I started learning quickly and managed (with Hamish Paterson at the SA Military History Museum in Johannesburg) to produce the required text. What the exercise taught me was that I would have to do extensive research into War Office and regimental records in the United Kingdom. I was extraordinarily fortunate to be accepted as a PhD candidate by Professor Shula Marks, then Director of the Institute of Commonwealth Studies, University of London.
I travelled the length and breadth of the United Kingdom from Enniskillen in Northern Ireland, to Edinburgh in Scotland, Brecon in Wales and to numerous regimental museums in England. The bulk of the research material was at the Public Records Office at Kew on the outskirts of London. I soon discovered that while many historians had used the Colonial Office records, the War Office records were largely academically unexplored. It took me more than five years to complete, submit and defend the thesis (a terrifying ordeal that took place in London on 27 April 1995, South Africa’s first Freedom Day public holiday).
The story of Fort Napier begins in 1842 in Durban when the Boers or Trekkers clashed with a detachment of the British army under Captain Thomas Charlton Smith, and Dick King undertook his epic ride to Grahamstown to fetch reinforcements. When the reinforcements arrived and raised the siege of what is now called The Old Fort, Andries Pretorius and the Trekkers withdrew to Pietermaritzburg. The British subsequently sent a diplomat, Henry Cloete, to negotiate with the Volksraad and cement British control over what would eventually become the Colony of Natal.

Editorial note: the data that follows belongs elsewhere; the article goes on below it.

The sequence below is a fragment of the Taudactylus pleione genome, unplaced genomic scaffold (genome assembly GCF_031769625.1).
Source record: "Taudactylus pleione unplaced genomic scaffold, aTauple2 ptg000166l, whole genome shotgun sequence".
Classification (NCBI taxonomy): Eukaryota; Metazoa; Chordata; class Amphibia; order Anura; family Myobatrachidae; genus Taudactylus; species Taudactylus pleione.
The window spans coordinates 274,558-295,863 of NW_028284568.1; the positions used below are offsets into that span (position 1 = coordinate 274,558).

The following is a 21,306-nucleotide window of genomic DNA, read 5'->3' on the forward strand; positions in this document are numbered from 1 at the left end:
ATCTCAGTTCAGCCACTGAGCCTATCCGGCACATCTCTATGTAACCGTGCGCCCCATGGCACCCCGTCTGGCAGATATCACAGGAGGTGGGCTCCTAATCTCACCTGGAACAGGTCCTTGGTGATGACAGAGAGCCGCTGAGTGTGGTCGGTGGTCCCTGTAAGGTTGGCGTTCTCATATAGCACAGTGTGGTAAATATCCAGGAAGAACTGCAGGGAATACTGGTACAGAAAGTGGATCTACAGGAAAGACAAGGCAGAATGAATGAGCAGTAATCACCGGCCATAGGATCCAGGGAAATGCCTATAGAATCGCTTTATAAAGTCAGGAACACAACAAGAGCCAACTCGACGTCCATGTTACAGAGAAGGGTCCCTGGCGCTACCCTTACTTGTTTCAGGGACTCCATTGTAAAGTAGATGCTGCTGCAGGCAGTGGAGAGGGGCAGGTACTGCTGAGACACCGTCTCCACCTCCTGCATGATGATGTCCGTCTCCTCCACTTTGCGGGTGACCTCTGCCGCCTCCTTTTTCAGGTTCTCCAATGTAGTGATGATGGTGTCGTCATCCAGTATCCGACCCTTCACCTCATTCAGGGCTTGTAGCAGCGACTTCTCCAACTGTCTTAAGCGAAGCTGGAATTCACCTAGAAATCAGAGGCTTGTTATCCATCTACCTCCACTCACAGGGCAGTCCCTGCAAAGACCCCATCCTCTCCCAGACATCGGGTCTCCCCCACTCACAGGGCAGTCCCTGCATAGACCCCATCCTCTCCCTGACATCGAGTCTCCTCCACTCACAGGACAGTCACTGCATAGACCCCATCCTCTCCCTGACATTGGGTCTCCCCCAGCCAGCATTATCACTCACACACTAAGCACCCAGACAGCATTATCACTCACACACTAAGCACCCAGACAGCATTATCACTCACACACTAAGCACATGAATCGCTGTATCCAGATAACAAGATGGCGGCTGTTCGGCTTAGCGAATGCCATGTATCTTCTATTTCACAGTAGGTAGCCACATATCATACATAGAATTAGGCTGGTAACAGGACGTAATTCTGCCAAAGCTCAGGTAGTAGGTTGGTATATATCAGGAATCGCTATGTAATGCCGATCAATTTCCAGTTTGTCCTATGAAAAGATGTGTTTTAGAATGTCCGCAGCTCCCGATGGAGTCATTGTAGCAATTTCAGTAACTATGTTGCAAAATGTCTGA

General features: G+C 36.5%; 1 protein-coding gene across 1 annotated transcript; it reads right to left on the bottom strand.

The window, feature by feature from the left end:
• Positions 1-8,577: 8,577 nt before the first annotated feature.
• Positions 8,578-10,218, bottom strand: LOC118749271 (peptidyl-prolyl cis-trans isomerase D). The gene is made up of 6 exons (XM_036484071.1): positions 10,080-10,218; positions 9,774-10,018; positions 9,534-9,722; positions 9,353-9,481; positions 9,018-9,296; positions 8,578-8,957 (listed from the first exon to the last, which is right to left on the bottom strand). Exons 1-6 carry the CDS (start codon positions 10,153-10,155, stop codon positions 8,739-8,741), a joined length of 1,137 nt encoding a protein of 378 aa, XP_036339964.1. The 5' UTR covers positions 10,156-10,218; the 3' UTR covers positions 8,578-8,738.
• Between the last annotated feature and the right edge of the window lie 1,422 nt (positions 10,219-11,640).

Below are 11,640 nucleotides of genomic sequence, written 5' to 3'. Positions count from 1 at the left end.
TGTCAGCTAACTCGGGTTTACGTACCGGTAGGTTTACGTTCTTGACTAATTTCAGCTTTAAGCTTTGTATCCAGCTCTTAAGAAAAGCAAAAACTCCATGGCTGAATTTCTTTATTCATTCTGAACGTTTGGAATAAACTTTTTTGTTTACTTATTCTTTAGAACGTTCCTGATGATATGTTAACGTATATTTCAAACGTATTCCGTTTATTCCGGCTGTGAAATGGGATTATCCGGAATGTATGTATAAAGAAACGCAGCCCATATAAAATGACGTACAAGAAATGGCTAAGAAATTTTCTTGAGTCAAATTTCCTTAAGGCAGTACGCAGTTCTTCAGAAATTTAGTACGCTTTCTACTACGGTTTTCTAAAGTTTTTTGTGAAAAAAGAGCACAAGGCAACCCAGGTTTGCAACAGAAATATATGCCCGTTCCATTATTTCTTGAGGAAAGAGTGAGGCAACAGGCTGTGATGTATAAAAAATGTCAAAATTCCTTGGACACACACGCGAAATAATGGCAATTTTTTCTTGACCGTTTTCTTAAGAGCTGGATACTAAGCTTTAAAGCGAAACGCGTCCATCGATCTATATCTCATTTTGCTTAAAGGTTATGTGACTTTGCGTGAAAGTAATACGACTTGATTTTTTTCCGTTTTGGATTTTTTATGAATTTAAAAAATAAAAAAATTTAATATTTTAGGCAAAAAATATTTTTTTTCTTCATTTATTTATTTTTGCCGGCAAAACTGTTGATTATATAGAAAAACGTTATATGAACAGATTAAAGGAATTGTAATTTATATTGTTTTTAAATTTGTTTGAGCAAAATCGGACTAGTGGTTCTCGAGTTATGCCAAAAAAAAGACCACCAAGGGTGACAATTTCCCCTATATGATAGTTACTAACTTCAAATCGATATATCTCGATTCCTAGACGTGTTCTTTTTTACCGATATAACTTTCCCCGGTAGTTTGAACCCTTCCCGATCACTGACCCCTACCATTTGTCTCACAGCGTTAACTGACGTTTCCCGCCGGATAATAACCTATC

Old postcard of the Dick King Memorial
Smith refused to send troops to protect Cloete on his mission to the Trekker capital, so off he went alone. His negotiations were successful, and the Drakensberg were agreed upon as the edge of British control. Those irreconcilables among the Boers retreated to the mountains. While Cloete was writing his report to the Governor in Cape Town, he was confronted by a rowdy deputation of Boer women, led by Susanna Catherina Smit (wife of a preacher and a sister of Gert Maritz). The delegation declared that they had suffered alongside their menfolk and demanded to be heard. Susanna Smit declaimed in ringing tones that she “would walk out by the Draaksberg barefooted, to die in freedom, as death was dearer to them than the loss of liberty”. Cloete was appalled and informed the delegation that they were presuming upon liberties that no married women were entitled to claim. The defiance of the women has been commemorated by the statue of “Die Kaalvoet Vrou” standing in the mountains near the Oliviershoek Pass between Bergville and Harrismith. Sadly, poor old Susanna Smit lived out her life and died in Pietermaritzburg under the Union Jack.
Kaalvoet Vrou (Image: Petronel Fourie)